The Value of Play in Early Childhood
Aug 13, 2015
In our chaotic, hurried, often frenzied world we must ask, “Are we taking a toll on childhood?” Like a tender little plant in the garden, the young child needs time to grow and develop at their own natural pace. Instead, the traditional kindergarten has disappeared and in its place is a mostly first grade class for five-year olds. The word kindergarten translates as “child’s garden” which implies a place of beauty, growth, warmth, and unhurried development, not academic expectation and requirements of conformity to learning processes.
There is no sound scientific research to prove that early academics gives children a leg up later on in school, yet the pressure is on to see how early intellectual development can be pushed down on our young children.
The years of childhood from birth to the change of teeth are critical for the development of a healthy physical body, without which strong intellectual development cannot take place. Children need to run, jump, skip, roll, climb, twist and turn. Sometimes they just need the time to sit, watch nature, and dream. Children need a dependable rhythm in the day—a time to eat, a time to sleep, a time to play and a time to rest. They need the space and the uninterrupted time to engage in self-initiated pretend play. Children flourish when a nurturing adult is there to provide this space and uninterrupted time for play. They are nourished by stories that are told, verses that are recited and songs that are sung. Life habits are instilled when children can help prepare a snack, help put away the toys and learn to put on their clothes and tie their own shoes.
This is what our Lorien kindergartens and preschool class provide. We know that to divert the child’s life forces from growing and shaping the physical organs to intellectual learning depletes those life forces in such a way that the child is weakened. Furthermore, when children do not have the opportunity to initiate their own pretend play, the capacity for the development of the imagination is diminished. Imagination is the bedrock of higher-level thinking and scientific research is now showing that children’s play is the most important way to develop it.
Steiner education is unparalleled in its ability to preserve and nourish the life forces of childhood, not only for the kindergarten years, but for the primary years as well. We know that children cannot be expected to do mental work continuously without the refreshing break of recess and without the harmonising effects of the arts on a daily basis.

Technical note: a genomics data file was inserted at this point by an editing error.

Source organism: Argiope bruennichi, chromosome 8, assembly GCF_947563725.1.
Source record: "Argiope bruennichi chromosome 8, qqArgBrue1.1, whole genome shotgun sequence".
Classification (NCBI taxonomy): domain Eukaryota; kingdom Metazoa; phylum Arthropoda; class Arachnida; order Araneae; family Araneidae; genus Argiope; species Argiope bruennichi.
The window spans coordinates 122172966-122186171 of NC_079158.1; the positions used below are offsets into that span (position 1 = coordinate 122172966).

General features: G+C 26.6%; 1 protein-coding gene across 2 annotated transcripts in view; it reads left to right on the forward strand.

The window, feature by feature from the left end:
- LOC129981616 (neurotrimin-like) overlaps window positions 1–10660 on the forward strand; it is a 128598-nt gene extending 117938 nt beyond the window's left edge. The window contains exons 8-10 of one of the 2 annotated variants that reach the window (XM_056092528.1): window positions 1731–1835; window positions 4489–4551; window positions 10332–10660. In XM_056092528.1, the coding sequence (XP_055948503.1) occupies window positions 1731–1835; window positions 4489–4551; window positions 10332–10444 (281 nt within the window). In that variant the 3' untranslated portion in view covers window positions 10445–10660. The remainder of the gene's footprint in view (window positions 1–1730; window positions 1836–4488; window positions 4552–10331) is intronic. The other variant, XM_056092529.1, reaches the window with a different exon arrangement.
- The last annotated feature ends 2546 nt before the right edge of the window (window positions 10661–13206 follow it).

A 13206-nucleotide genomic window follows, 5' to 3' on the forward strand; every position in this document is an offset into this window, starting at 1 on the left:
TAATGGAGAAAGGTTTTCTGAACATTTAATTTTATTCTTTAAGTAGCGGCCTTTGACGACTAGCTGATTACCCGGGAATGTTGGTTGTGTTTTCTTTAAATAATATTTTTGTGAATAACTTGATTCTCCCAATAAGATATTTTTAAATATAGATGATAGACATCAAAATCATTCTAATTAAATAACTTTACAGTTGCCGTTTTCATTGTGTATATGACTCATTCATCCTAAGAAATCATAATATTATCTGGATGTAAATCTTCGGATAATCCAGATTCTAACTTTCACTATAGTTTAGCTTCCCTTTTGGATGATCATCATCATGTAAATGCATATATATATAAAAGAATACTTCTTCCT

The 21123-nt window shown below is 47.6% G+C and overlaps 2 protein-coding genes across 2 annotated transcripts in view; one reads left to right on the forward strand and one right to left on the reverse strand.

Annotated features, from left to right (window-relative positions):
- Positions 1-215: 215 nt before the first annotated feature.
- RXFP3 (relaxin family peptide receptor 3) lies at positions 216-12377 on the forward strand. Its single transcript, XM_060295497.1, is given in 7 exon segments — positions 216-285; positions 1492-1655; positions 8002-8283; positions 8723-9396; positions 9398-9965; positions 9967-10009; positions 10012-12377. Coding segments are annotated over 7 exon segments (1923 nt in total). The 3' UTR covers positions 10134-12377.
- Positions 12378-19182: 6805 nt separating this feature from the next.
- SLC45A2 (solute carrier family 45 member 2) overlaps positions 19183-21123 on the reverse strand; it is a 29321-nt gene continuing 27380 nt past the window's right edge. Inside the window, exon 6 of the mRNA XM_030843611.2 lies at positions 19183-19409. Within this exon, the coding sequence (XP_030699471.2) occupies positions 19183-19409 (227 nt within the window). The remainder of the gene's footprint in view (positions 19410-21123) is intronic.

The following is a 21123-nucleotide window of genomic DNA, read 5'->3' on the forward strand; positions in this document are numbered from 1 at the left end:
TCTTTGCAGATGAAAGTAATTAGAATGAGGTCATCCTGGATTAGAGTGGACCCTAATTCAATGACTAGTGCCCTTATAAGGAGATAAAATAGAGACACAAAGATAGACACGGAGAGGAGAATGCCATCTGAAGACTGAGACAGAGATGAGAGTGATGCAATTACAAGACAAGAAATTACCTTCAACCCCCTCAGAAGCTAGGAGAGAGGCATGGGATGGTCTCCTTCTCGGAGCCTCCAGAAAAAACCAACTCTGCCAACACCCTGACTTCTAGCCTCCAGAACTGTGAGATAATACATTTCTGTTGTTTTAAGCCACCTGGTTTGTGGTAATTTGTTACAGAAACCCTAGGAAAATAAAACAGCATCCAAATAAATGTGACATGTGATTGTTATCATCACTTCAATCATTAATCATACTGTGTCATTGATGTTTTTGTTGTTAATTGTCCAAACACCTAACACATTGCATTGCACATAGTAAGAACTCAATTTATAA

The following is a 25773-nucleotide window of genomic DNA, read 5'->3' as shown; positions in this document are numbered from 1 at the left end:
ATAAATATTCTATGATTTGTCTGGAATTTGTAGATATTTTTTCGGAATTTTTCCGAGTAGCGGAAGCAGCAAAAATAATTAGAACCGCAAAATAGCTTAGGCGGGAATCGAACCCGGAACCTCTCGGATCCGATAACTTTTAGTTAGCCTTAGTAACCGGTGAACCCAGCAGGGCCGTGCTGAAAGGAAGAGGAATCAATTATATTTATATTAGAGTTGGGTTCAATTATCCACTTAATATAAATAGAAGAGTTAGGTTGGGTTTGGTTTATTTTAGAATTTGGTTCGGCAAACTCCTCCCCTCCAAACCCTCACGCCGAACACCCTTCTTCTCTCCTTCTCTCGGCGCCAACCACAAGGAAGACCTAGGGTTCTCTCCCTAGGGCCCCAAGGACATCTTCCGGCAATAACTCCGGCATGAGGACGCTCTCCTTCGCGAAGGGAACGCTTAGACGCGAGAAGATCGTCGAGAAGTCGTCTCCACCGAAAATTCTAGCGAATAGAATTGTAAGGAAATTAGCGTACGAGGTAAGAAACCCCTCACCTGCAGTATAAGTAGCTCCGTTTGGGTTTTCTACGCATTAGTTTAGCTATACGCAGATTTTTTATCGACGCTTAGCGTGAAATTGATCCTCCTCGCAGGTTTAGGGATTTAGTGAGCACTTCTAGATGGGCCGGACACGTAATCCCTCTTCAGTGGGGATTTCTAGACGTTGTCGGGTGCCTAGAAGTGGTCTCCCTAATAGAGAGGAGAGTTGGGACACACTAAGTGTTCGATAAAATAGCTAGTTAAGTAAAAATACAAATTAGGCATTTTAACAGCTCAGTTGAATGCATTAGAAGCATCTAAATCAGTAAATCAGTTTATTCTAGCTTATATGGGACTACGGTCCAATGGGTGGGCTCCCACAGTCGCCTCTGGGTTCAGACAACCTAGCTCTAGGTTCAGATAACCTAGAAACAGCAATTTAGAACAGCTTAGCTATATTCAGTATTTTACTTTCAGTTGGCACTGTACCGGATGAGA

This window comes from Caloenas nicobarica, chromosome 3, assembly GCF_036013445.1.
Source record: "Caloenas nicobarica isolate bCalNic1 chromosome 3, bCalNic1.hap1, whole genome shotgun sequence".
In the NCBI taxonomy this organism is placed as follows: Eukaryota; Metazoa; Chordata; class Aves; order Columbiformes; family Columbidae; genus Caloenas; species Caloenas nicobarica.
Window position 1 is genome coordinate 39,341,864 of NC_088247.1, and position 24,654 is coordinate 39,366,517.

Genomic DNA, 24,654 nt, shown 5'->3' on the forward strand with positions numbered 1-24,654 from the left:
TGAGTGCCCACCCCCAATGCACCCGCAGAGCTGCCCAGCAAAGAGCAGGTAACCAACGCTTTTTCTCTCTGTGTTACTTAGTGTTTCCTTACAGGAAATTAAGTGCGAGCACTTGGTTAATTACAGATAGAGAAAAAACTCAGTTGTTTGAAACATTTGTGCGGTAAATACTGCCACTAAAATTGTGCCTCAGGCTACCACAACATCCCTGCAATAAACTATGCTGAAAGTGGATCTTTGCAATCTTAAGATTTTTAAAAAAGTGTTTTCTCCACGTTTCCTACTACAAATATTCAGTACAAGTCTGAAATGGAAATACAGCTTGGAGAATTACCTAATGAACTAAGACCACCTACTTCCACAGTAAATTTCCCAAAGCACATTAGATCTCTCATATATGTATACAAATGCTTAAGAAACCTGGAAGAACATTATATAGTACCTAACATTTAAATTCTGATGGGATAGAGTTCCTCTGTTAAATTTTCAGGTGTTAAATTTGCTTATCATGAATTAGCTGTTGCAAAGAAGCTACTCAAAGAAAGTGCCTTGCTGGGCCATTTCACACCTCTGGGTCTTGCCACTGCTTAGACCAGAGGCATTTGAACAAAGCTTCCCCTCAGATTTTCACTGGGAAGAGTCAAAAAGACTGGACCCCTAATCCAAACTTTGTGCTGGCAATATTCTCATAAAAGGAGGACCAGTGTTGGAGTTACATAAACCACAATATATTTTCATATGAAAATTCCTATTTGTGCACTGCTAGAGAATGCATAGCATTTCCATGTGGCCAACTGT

The curriculum provides a wholesome antidote to mass-culture influences that speed children into adolescence without regard to their effect. Classical stories and legends from ancient times and biographies of historical individuals portray heroes and heroines who are truly worthy of emulation. When these stories and biographies are introduced by a teacher, the impact on young lives is noteworthy.
Parents today are more conscious than ever regarding the raising of children. Some complain of the lack of recess and the emphasis on high-stakes standardized testing that is driving mainstream education and they agonize over the fact that their children do not even want to go to school. Rudolf Steiner gave indications for an education pertinent for the times in which we live. He foresaw what the advance of materialism and technology would bring if human beings were unable to think, to feel, and to act with purpose for the well-being of the world.
Steiner schools stand out as havens and protectors of childhood so that young people will have the vital foundation they need for a true life education and the unfolding of the human spirit.
The imaginative pictures that the young children build in their minds is a foundation for greater thinking capacity in later life.
Einstein, it was said, spent his time as a young student, gazing out the window, dreaming. Teachers found him ‘unteachable’.
All children need the space and time to gaze out the window, building the imaginative pictures in their minds and not filling their minds with rapidly changing TV images or darting computer games which disallow the contemplative capacities of the mind to develop.
(This is an article which I have built out of another article from Waldorf Education).